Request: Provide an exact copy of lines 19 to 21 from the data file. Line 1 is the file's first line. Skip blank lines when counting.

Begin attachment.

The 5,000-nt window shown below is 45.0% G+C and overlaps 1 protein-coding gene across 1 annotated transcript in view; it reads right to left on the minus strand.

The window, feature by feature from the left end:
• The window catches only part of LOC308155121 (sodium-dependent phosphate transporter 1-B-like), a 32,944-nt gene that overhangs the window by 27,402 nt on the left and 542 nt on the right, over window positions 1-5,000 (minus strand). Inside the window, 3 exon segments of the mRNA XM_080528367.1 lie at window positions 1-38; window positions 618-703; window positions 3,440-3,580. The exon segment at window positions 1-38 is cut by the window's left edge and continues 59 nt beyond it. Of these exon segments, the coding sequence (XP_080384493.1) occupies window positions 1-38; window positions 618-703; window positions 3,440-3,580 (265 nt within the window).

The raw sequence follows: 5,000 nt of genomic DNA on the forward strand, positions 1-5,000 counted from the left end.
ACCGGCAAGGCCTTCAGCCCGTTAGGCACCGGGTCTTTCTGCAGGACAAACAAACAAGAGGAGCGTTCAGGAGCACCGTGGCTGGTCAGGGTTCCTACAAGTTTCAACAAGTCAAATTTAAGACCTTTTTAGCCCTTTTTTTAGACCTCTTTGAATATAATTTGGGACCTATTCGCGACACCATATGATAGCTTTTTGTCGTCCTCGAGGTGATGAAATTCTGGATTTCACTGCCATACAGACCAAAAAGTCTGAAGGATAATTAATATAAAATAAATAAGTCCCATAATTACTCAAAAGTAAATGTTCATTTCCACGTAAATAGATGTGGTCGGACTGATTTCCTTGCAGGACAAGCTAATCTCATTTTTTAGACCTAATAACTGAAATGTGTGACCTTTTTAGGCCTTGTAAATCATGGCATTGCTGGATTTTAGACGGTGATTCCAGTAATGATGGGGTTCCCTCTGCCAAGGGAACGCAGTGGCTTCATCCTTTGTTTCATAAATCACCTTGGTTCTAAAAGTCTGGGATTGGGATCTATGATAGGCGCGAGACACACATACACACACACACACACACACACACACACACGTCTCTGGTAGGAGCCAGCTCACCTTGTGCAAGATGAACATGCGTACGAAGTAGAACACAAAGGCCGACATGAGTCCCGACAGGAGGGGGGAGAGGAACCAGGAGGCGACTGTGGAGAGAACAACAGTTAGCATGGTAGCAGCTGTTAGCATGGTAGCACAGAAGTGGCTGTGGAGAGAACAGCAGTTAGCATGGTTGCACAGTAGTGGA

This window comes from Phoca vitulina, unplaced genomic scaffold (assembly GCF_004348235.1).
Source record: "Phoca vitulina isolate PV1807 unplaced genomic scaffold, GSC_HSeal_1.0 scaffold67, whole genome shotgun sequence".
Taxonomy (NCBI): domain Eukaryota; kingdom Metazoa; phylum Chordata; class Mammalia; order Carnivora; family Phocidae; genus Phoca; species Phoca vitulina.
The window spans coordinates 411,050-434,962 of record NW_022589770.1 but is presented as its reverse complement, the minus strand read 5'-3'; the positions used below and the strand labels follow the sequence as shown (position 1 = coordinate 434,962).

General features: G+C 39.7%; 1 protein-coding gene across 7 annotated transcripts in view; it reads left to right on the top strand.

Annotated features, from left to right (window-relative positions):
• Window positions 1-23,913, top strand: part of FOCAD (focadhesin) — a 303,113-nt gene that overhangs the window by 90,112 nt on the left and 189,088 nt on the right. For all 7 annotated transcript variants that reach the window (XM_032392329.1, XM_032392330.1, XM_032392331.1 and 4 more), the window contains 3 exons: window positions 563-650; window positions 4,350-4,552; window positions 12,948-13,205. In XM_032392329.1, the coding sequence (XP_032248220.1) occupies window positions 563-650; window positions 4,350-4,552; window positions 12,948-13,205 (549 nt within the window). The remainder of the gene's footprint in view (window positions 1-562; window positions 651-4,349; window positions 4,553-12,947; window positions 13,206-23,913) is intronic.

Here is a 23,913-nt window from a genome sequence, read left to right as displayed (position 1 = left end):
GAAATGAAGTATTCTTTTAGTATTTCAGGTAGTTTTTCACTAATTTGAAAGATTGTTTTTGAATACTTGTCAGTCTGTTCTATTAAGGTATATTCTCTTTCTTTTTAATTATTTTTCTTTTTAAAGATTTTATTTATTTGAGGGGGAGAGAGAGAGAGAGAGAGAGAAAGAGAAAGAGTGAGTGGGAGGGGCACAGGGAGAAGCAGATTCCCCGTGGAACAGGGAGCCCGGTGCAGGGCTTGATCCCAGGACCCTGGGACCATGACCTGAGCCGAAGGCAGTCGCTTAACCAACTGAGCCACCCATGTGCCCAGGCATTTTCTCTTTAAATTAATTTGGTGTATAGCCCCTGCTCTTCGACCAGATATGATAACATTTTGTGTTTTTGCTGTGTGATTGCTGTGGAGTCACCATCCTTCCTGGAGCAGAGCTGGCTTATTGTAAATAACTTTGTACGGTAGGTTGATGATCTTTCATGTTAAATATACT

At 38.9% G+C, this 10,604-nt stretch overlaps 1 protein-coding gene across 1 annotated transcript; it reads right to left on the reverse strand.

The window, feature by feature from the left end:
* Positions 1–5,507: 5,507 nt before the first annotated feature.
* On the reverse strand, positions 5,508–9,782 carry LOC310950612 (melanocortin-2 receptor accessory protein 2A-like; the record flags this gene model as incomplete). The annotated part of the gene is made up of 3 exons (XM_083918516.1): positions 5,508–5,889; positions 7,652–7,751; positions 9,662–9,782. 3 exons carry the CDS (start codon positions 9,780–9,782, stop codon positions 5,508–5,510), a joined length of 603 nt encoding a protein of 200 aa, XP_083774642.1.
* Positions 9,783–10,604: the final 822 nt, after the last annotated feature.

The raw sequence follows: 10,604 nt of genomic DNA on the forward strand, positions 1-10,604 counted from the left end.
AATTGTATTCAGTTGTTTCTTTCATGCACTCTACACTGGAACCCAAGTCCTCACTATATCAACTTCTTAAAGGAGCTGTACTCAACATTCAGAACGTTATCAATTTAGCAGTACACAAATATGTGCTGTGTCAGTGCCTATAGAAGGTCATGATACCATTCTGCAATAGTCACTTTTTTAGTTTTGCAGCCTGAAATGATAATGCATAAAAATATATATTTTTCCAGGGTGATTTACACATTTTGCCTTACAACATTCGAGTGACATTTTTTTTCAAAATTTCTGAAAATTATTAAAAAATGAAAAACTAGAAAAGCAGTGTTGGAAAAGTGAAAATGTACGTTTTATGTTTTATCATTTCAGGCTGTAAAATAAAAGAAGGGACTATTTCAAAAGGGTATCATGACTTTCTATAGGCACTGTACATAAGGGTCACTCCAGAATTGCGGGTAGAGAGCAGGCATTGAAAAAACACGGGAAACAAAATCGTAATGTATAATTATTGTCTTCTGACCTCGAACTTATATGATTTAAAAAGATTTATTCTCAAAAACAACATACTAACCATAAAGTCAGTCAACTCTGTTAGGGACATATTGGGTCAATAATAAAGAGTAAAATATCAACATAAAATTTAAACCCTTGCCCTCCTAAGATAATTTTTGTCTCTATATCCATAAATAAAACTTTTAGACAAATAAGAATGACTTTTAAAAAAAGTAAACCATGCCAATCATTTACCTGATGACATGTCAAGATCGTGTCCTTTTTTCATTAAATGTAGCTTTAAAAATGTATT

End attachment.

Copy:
* Positions 9,783–10,604: the final 822 nt, after the last annotated feature.

The raw sequence follows: 10,604 nt of genomic DNA on the forward strand, positions 1-10,604 counted from the left end.
AATTGTATTCAGTTGTTTCTTTCATGCACTCTACACTGGAACCCAAGTCCTCACTATATCAACTTCTTAAAGGAGCTGTACTCAACATTCAGAACGTTATCAATTTAGCAGTACACAAATATGTGCTGTGTCAGTGCCTATAGAAGGTCATGATACCATTCTGCAATAGTCACTTTTTTAGTTTTGCAGCCTGAAATGATAATGCATAAAAATATATATTTTTCCAGGGTGATTTACACATTTTGCCTTACAACATTCGAGTGACATTTTTTTTCAAAATTTCTGAAAATTATTAAAAAATGAAAAACTAGAAAAGCAGTGTTGGAAAAGTGAAAATGTACGTTTTATGTTTTATCATTTCAGGCTGTAAAATAAAAGAAGGGACTATTTCAAAAGGGTATCATGACTTTCTATAGGCACTGTACATAAGGGTCACTCCAGAATTGCGGGTAGAGAGCAGGCATTGAAAAAACACGGGAAACAAAATCGTAATGTATAATTATTGTCTTCTGACCTCGAACTTATATGATTTAAAAAGATTTATTCTCAAAAACAACATACTAACCATAAAGTCAGTCAACTCTGTTAGGGACATATTGGGTCAATAATAAAGAGTAAAATATCAACATAAAATTTAAACCCTTGCCCTCCTAAGATAATTTTTGTCTCTATATCCATAAATAAAACTTTTAGACAAATAAGAATGACTTTTAAAAAAAGTAAACCATGCCAATCATTTACCTGATGACATGTCAAGATCGTGTCCTTTTTTCATTAAATGTAGCTTTAAAAATGTATT